Better Crisis Management By Design
Using experience, field-testing and research to improve crisis leadership and team performance under crisis conditions.
Keep track of the situation and what everyone’s doing with simple logs.
Most crisis management programmes are built using generic or standard tools, procedures, team structures etc. Yet, in practice, people working under crisis conditions don’t adhere to generic approaches when they don’t align with, or at least accommodate, their natural style and culture. Factoring human behaviour and organisational culture into crisis design is crucial - and design thinking can do just that.
While each crisis has its unique characteristics, it’s often the same set of crisis conditions that challenge and trap crisis management teams. Their success or failure is often defined by their ability to cope with these fairly predictable conditions. Crisis teams that are well informed and trained to cope with these tend to be better prepared, more proactive, and use safeguard more systematically.
Conventional meeting agendas don't work well in crisis, so ditch them. Instead try this simple 4 questions approach that works well for teams under pressure.
During a crisis, your "ethical switch" can get temporarily and unconsciously turned off, making you vulnerable to (very) bad decision-making. This phenomenon, called ethical blindness, is a temporary, involuntary and unconscious state that is so potent that people who experience it (and make poor decisions) are often shocked and surprised by their own behaviour afterwards.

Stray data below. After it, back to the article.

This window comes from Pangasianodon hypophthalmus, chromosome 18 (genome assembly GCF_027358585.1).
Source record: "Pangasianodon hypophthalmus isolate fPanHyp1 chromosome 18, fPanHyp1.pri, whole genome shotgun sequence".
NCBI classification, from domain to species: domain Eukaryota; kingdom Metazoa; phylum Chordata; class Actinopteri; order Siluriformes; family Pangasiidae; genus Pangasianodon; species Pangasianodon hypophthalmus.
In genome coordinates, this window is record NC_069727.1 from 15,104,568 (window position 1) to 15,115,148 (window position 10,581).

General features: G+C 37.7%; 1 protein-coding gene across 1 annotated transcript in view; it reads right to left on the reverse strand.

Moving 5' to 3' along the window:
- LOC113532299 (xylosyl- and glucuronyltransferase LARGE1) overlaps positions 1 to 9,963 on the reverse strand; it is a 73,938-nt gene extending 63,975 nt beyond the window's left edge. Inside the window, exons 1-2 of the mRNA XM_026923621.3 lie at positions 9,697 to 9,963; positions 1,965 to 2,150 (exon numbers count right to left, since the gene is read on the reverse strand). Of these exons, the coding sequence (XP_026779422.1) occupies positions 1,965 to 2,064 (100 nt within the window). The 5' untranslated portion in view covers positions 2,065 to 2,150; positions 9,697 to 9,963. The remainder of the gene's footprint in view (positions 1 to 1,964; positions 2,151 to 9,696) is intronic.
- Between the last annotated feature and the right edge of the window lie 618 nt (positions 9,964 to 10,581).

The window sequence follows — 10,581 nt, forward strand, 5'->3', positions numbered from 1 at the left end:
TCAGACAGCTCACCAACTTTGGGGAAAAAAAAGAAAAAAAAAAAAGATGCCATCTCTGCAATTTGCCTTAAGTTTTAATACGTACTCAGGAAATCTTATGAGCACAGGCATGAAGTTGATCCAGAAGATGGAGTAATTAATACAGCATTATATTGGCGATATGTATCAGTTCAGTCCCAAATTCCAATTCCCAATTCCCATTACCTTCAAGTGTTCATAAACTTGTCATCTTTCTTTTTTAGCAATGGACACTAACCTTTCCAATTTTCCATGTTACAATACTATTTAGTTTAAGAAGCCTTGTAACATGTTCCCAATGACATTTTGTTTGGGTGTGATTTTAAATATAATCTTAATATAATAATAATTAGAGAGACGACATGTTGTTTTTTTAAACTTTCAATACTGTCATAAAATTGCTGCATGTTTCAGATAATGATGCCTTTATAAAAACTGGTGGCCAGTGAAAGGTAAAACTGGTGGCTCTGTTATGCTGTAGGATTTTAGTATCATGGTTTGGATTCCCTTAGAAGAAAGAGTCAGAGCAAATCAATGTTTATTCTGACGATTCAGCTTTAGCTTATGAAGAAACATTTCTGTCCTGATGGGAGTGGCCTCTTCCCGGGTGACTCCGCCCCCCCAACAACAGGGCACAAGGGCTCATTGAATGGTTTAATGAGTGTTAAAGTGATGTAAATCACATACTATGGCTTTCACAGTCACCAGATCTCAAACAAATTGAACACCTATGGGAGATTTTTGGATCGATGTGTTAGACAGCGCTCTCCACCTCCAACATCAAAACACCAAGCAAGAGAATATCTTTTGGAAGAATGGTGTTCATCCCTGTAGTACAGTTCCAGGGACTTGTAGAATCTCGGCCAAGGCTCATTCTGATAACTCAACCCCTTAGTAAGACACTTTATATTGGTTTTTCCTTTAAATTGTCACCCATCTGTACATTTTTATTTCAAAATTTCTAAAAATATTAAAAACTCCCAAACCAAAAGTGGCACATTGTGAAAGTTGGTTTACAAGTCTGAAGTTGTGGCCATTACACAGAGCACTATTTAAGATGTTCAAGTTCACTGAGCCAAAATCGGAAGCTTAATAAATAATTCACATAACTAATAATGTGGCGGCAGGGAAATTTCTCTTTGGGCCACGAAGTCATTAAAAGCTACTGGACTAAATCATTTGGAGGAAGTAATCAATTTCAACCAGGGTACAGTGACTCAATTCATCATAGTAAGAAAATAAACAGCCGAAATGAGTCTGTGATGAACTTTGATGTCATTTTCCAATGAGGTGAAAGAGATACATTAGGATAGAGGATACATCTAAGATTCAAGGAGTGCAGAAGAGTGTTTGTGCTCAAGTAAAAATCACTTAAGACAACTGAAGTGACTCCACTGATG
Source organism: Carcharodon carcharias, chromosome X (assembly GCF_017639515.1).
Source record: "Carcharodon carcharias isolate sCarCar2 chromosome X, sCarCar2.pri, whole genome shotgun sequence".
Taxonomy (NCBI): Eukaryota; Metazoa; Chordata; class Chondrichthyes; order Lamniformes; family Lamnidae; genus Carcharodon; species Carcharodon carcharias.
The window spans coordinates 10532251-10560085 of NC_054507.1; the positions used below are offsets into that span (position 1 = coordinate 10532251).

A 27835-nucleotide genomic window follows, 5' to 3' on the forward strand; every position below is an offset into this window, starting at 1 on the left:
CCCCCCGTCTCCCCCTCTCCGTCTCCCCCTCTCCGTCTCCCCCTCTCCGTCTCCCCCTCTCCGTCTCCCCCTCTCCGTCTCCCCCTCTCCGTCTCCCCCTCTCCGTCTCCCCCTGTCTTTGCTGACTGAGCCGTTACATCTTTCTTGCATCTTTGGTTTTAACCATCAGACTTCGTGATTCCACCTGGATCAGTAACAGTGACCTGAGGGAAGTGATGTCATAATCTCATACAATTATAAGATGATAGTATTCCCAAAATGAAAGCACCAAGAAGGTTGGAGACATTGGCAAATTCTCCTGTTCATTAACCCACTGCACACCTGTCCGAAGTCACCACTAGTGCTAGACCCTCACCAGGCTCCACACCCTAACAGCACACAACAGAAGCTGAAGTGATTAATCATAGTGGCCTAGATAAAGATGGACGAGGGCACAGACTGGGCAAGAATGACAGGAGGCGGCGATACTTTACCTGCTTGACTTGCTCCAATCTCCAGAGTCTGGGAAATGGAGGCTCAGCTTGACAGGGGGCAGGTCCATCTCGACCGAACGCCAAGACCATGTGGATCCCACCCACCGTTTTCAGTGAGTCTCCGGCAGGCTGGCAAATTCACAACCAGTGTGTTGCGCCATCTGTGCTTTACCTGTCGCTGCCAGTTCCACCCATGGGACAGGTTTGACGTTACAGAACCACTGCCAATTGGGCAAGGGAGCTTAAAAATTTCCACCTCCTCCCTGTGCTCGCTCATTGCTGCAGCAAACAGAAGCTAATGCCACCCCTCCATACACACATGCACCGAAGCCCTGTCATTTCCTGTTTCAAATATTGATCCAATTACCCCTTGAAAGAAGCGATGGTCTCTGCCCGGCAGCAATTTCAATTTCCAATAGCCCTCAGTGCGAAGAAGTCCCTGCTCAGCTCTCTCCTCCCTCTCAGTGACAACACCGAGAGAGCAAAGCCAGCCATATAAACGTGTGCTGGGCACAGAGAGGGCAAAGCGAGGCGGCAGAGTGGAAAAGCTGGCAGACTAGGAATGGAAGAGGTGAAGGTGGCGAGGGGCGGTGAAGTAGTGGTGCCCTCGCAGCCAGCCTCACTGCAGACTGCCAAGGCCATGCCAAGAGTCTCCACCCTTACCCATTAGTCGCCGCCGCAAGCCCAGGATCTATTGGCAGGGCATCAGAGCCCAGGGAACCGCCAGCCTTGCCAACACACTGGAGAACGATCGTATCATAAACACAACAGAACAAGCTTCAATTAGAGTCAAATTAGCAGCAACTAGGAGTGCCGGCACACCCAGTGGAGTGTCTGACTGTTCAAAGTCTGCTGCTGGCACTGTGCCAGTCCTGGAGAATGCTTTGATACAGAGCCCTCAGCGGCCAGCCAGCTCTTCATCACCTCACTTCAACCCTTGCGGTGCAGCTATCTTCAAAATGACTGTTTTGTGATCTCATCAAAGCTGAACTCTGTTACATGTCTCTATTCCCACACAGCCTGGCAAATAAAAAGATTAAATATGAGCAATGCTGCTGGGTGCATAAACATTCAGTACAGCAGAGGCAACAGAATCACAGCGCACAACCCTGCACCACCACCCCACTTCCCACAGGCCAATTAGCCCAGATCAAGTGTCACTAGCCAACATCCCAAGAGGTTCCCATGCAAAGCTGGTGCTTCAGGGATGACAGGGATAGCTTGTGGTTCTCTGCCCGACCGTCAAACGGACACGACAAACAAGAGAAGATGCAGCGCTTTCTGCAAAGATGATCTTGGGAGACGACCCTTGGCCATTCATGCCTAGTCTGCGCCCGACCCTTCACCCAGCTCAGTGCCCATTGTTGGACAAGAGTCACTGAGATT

Many crisis leaders cannot cope with their assigned workload under crisis conditions. Their job descriptions (JDs) are simply unrealistic, even for experienced crisis leaders. One fix is to simply strip the leader’s JD to the bone, then strip it some more. Here’s one approach.
Could a 3-min decision-checkpoint at the end of every crisis meeting help prevent some of the most common and serious mistakes in crisis management?
Did you know that under crisis conditions, your brain can actively deceive (an drug you) you into thinking that a poor decision is a good one.?
Note! I often re-write, add and remove articles here as my ideas and concepts evolve over time. So what you see here may morph or disappear tomorrow. So if there’s something you want to save, I suggest you share or save a copy somehow. Due to work and life, I tend to write in bursts and then nothing for a while, so if you want to be notified when new content is added, follow me on Twitter or Linkedin.
All the best, Sebastien.